Of Dogs, Gentrification, and the Race-ing of Space
I just read an article I've been meaning to read for a few weeks, Sarah Mayorga-Gallo's "Whose Best Friend? Dogs and Racial Boundary Maintenance in a Multiracial Neighborhood." The abstract alone intrigued me, not only because I used to live in Durham, NC (the site of her study) or because I'm constantly shaking my fists at the gentrifiers who have descended upon my current neighborhood like locusts (along with their dogs whose poop they never seem to pick up), but also because I was curious to know how she's thinking about "racial boundary maintenance." Some of my philosophical interests in race revolve around racial norms and the ways that racial norms are policed and enforced.
The abstract brought to mind chapter two of Charles Mills's classic text The Racial Contract. In chapter two, Mills specifically discusses the "racing of space," or the ways in which location shapes and is shaped by race. This includes, but is not coextensive with, geographic boundaries and the boundaries of the polity and even for Mills, what he describes as the "microspace" of the body itself. (Upon reading, I see that Mayorga-Gallo cites this text, but only to frame her conception of whiteness as entailing a system of sociopolitical power relations benefitting white people.) That is, whiteness defines the countours of the space and sets the terms for the (racial) norms that obtain within. I see Mayorga-Gallo's article as an instantiation of this concept. (That these racial norms are viewed by the subjects in Mayorga-Gallo's study as "common sense," rather than the particular norms of white, middle-class urban dwellers reflects their investment in what philosophers like Mills and Jose Medina have described as an "epistemology of ignorance.")
The most striking instance of the convergence of racialized space, racialized norms, and how whiteness operates is Mayorga-Gallo's example of Tammy, who the other white neighbors interviewed for the study describe as a "neighborhood leader." Tammy, a white woman, took it upon herself to enter her Latinix neighbors' yard (with binoculars!) so that she could assess whether their dog was being cared for in a way that met her standards. First is the idea that whiteness affords one to enter any space one chooses for reasons that only the white person in question must justify (if any justification is required at all). Second, Tammy appeals to her own racialized norms regarding what constitutes appropriate care for one's dog, norms that she would likely consider to be "common sense."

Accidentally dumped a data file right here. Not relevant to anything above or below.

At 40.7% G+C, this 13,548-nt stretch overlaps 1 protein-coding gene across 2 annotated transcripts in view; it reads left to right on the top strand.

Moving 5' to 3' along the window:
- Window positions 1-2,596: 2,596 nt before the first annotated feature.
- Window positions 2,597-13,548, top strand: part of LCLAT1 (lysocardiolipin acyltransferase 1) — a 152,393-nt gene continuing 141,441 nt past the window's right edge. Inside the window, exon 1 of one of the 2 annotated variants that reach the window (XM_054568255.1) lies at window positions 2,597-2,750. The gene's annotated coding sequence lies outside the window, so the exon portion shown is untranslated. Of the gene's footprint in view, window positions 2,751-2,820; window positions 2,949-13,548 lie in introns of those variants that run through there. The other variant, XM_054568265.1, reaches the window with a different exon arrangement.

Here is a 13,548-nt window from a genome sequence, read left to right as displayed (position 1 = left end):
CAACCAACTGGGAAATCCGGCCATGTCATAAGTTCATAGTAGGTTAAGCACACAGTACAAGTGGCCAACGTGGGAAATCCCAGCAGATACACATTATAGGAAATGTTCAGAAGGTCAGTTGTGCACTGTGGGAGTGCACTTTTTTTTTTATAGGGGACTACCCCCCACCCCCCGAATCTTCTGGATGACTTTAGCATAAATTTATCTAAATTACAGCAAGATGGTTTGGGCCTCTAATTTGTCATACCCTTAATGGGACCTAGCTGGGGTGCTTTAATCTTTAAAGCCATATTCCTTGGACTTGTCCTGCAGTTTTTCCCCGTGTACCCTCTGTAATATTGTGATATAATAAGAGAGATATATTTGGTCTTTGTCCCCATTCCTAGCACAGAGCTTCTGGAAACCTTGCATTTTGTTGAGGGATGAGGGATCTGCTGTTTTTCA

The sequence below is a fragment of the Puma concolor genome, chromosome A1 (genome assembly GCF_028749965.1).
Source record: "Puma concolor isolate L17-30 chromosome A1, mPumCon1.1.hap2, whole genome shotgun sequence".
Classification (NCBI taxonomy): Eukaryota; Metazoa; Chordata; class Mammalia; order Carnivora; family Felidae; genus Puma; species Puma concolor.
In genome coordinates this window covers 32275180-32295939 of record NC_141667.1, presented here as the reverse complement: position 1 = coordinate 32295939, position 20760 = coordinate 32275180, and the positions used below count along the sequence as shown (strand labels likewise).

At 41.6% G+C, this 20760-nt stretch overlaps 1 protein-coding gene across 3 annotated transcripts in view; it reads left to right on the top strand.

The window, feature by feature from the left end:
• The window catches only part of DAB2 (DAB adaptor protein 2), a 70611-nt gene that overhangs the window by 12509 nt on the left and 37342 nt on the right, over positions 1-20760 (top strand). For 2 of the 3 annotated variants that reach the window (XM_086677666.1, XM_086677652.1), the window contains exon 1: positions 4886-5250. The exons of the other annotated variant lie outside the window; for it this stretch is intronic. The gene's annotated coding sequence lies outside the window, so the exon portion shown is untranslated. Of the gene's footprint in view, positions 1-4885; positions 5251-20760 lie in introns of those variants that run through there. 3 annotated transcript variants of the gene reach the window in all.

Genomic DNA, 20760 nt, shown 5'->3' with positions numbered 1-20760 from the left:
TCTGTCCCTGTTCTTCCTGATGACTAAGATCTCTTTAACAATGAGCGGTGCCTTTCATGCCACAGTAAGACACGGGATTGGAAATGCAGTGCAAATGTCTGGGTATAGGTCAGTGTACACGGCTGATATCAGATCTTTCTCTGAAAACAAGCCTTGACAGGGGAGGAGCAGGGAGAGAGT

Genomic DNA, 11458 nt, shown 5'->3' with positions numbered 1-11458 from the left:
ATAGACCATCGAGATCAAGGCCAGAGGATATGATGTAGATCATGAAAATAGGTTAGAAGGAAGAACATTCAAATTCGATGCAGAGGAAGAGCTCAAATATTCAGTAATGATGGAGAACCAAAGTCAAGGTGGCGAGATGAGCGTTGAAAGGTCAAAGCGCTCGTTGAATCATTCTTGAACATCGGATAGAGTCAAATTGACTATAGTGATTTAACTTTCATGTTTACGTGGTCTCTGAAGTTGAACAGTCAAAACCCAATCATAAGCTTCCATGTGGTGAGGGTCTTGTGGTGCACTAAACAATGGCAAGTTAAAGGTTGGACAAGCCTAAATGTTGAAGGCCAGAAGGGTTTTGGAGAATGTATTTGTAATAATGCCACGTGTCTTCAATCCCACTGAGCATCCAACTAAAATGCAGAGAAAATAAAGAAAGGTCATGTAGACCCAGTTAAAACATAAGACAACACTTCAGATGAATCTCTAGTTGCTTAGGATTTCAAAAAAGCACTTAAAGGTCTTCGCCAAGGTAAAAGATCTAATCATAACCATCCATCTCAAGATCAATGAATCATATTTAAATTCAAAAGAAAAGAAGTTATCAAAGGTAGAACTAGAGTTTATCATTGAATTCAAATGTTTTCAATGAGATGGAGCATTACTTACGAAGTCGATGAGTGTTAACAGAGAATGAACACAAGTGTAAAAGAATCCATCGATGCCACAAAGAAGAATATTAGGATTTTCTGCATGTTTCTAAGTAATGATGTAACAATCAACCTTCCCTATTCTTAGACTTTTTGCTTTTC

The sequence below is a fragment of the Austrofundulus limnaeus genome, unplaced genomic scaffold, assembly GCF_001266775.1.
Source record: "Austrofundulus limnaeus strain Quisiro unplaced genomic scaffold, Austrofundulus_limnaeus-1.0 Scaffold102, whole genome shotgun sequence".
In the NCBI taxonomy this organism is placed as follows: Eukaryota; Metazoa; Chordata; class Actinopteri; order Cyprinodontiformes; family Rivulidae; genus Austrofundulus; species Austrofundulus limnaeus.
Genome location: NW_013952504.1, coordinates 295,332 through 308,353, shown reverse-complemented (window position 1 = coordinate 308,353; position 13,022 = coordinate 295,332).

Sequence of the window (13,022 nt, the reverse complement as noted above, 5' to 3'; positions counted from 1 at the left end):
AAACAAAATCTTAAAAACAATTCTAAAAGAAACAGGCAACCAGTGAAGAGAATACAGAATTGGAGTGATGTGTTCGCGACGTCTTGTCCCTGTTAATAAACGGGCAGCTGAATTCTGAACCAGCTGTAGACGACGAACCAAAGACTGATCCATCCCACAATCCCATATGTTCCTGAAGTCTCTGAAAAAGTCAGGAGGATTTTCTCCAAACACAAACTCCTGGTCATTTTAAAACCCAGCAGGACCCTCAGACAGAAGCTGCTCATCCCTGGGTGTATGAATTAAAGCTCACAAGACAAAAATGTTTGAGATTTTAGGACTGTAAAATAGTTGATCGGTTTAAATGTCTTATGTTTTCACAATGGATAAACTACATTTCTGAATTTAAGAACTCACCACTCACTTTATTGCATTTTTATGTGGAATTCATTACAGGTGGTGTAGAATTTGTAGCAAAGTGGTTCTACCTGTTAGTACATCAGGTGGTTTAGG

What I find compelling about Mayorga-Gallo's article is that it challenges the narrative that dog ownership automatically facilitates the strengthening of community bonds. Dog ownership can certainly strengthen a particular kind of community bond, but experiences vary even within the same geographic space. What Mayorga-Gallo finds is that dog ownership strengthens the bonds between the middle-class whites in the neighborhood (regardless of dog ownership), However, not only does dog ownership fail to strengthen these community bonds cross-racially (between the Latinix, black, and white neighbors), but dog ownership among white neighbors and its accompanying racialized norms can actually lead to more insularity among the white neighbors and increased surveillance by the white neighbors of their black and Latinix neighbors. Her study involves a racially-mixed neighborhood in Durham that she doesn't describe as gentrifying, but I think (and if I recall correctly, she acknowledges) that some of the same racial dynamics are at play. I hadn't thought philosophically about the role of human-animal interactions in enforcing racial norms and boundaries, even as I've experienced the annoyance in my officially gentrified* neighborhood at my gentrifying neighbors and their dogs. I've thought generally about how space is used, conceptualized, and racialized, but not specifically about the role of dogs. This article must be at least a note in my forever-in-progress Hobbes paper on race and the citizenry. (I swear I've already written this paper at least three different times!) I'm glad I found it; it's helping me think about how some pieces of the puzzle might fit together.
*Earlier today I walked by what I would describe as a dilapidated but charming Victorian home on the market "completely as is" for $2.3M. I can't imagine the life one would need to live in order to have $2.3M to spend on a fixer upper.